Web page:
Pleasanton reopened its popular, multi-million dollar swimming complex this month with the obligatory ribbon-cutting and a poolside dinner for several hundred community volunteers.
Mayor Jerry Thorne, wearing a Navy officer's cap in keeping with the evening's theme and dress code, cut the ribbon to loud applause with the City Council and many on the city staff behind him.
Also in the ceremony was Dolores Bengtson, the aquatic center's namesake and retired director of Parks and Community Services, who led the campaign to build the city's two original pools in 1968.
In a big-screen video shown at the ceremony, Bengston jested that she's very much alive even though she frequently hears people talking about the Dolores Bengtson "Memorial" Aquatic Center.
Bengtson, who took the first swim in the newly renovated pool complex (see photo), is still a civic leader active in maintaining quality housing, parks, sports facilities and open space in Pleasanton.
Once Bengtson managed the opening of the first two pools, she began pressing for a competitive diving pool, which was added in 1976. Later Thorne, whose daughter was active on the rapidly expanding Pleasanton Seahawks swim team, persuaded the Parks and Recreation Commission and City Council to fund a 50-meter Olympic size pool, which opened in 1996.
That gave both the Seahawks and its 273 current swimmers and the Tri-Valley Masters, with 200 swimmers, home pool advantage to hold numerous invitational competitive meets in their California and Western states leagues.
All good things age with wear. Deteriorating concrete decks and a need to replace and upgrade what had become an inadequate filtration system caused the City Council to approve the $3.8-million renovation project just completed. The cost for Pleasanton was considerably offset through an agreement by the East Bay Parks District to allocate $3,171,377 in voter-approved bond funds for the aquatic center project.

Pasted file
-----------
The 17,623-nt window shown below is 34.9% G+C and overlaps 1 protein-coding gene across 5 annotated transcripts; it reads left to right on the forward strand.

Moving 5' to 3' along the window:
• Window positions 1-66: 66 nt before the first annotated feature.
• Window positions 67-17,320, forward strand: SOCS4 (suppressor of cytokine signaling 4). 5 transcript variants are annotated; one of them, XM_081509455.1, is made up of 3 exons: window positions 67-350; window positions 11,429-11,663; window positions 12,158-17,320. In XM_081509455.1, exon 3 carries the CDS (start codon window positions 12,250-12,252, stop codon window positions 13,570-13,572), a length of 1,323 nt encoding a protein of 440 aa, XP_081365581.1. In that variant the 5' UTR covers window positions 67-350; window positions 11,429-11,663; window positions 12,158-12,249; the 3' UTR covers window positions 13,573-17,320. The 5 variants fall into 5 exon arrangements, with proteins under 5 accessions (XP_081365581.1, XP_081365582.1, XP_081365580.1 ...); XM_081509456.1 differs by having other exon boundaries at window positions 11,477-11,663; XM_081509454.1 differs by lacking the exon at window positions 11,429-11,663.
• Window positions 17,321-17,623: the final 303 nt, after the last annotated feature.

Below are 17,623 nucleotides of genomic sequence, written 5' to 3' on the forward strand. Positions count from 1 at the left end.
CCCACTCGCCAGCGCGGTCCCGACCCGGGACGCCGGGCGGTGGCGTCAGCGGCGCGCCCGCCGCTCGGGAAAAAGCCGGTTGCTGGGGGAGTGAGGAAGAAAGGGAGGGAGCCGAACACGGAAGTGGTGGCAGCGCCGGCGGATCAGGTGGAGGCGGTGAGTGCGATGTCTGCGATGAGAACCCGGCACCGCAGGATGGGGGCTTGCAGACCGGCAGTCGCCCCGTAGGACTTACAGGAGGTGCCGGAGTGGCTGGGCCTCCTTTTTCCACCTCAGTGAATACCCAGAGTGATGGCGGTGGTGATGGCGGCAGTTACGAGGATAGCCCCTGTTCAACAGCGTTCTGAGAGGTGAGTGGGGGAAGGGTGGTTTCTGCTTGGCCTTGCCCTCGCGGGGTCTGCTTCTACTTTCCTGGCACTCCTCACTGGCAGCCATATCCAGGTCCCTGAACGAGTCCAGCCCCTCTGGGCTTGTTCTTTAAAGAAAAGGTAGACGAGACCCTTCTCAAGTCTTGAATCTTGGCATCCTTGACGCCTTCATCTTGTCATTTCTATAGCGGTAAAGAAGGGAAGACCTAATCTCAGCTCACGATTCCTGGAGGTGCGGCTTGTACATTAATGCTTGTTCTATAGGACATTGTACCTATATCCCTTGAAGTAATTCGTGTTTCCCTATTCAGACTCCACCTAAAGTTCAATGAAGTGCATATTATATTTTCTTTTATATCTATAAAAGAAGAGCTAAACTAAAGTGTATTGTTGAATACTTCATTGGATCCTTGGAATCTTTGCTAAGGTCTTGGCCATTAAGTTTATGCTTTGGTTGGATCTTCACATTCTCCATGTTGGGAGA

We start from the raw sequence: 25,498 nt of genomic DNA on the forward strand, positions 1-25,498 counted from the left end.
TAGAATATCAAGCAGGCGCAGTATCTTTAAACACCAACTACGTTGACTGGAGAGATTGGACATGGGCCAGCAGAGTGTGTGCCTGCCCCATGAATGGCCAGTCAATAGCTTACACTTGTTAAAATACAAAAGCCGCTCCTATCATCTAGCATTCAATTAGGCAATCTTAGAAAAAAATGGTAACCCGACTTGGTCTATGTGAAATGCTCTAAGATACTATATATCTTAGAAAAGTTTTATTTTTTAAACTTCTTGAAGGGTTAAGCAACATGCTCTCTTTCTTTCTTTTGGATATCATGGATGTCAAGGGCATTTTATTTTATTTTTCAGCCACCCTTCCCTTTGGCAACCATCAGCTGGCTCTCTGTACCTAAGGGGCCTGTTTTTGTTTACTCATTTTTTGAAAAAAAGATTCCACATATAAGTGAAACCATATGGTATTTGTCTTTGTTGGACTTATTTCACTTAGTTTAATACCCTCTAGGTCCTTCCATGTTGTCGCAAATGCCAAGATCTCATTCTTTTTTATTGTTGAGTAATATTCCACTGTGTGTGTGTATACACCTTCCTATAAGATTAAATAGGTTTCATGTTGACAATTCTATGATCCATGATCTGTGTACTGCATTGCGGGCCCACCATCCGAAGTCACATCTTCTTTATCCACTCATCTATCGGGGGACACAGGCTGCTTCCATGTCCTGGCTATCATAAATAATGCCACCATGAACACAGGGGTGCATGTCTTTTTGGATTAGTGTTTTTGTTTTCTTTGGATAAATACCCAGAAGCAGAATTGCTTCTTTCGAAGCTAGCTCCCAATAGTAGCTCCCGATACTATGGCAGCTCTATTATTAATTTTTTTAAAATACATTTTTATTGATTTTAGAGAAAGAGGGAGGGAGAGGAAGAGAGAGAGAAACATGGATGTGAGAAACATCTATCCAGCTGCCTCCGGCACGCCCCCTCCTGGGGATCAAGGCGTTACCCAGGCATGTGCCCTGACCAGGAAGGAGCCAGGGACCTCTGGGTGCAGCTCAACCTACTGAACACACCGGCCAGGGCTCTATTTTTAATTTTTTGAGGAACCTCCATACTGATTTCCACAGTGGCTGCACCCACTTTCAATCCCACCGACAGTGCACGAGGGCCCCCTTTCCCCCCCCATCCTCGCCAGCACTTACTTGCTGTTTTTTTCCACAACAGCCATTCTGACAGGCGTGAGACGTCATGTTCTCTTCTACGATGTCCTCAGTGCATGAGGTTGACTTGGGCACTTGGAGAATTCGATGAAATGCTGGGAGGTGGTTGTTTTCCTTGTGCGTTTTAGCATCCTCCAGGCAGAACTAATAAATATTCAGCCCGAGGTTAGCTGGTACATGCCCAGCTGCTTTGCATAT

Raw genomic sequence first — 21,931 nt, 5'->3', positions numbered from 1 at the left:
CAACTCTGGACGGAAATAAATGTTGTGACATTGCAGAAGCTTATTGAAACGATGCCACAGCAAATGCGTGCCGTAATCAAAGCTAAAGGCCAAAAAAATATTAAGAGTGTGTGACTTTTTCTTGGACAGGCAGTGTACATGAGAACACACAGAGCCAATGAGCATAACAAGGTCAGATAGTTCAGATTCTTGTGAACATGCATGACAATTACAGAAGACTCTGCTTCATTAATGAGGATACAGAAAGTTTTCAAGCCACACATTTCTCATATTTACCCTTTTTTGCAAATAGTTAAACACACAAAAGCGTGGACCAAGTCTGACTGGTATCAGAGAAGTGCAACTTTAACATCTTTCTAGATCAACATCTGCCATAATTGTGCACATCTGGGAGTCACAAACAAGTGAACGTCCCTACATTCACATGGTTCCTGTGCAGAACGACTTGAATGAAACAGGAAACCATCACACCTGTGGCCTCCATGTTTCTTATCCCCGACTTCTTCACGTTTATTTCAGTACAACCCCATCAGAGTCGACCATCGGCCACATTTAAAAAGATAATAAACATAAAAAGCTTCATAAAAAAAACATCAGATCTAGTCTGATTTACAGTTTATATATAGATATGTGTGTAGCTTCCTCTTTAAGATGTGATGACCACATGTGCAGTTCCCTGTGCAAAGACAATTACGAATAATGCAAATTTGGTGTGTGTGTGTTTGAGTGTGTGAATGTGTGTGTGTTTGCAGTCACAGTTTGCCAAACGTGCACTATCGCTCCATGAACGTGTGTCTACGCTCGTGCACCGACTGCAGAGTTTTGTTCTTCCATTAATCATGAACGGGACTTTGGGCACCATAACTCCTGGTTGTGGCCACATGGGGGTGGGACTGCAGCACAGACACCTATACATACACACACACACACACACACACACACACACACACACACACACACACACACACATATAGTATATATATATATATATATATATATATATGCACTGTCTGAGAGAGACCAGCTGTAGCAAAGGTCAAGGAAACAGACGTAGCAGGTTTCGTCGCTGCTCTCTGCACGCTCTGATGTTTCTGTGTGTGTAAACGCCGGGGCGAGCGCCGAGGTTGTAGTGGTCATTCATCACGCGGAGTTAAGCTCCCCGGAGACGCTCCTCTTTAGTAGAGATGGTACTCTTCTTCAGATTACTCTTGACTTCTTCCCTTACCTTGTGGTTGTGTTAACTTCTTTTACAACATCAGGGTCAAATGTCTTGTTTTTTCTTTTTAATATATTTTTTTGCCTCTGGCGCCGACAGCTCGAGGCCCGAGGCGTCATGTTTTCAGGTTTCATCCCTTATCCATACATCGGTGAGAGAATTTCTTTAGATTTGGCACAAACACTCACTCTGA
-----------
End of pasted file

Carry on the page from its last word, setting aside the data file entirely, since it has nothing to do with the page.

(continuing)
The renovation work included the relocation of the diving pool into the 25 meter pool by way of an L-shaped design, replastering of the pools, installation of access areas in accordance with the Americans with Disabilities Act (ADA), deepening the 25-meter pool for future competitive uses, replacing the pool decking and the acquisition and installation of new plumbing, electrical, heating and filtration systems for the pools.
The entry way to the aquatic center on Black Avenue also had to be extended to house the large filtration tanks that now serve the pools.
"The Dolores Bengtson Aquatic Center is one of my favorite spots in Pleasanton," Mayor Thorne told celebrants at the reopening ceremony. "This is where I spent many happy hours as a proud parent watching my daughter swim her way in Seahawks competitions to what became a room-full of trophies and ribbons."
"Consider that in 2010, more than 2,500 children participated in learn-to-swim classes here, and another 150 signed up for classes to become lifeguards and water safety instructors," Thorne added. "That happens every year. Children, and adults, too, learn how to swim here or join a swim team and learn invaluable life skills that contribute to their overall well-being."
Michelle Stearns, Pleasanton's event administrator, said the aquatic center is open every day for lap swimming, including most holidays, except Christmas day and Easter Sunday. Water exercise is offered Monday through Friday. Programs start as early at 5 a.m. and go until 9 p.m.
As Thorne pointed out, 150 American Red Cross Lifeguards and Junior Lifeguards are trained at the center. Lifeguards must be able to recognize hazardous situations to prevent injury, supervise swimmers, minimize dangers, educate facility users about safety, enforce rules and regulations, provide assistance and perform rescues.
"Being a lifeguard carries significant professional responsibility and offers opportunities for both professional and personal growth," Stearns said.
Each year, another 50 are trained to be Red Cross Water Safety Instructors. Their job is to teach people to be safe in, on, and around water through water safety courses, and to conduct water-orientation classes for infants and toddlers, as well as handling the comprehensive Learn-to-Swim program.
In addition to the Pleasanton Seahawks and Tri-Valley Masters, the aquatic center also is the home of the DBAC Piranhas, a 173-member summer recreational swim team for those 4 to 18 years old.
Stearns said that more than 35,000 go to the Dolores Bengtson Aquatic Center each year for recreational and lap swimming and to attend water exercise classes.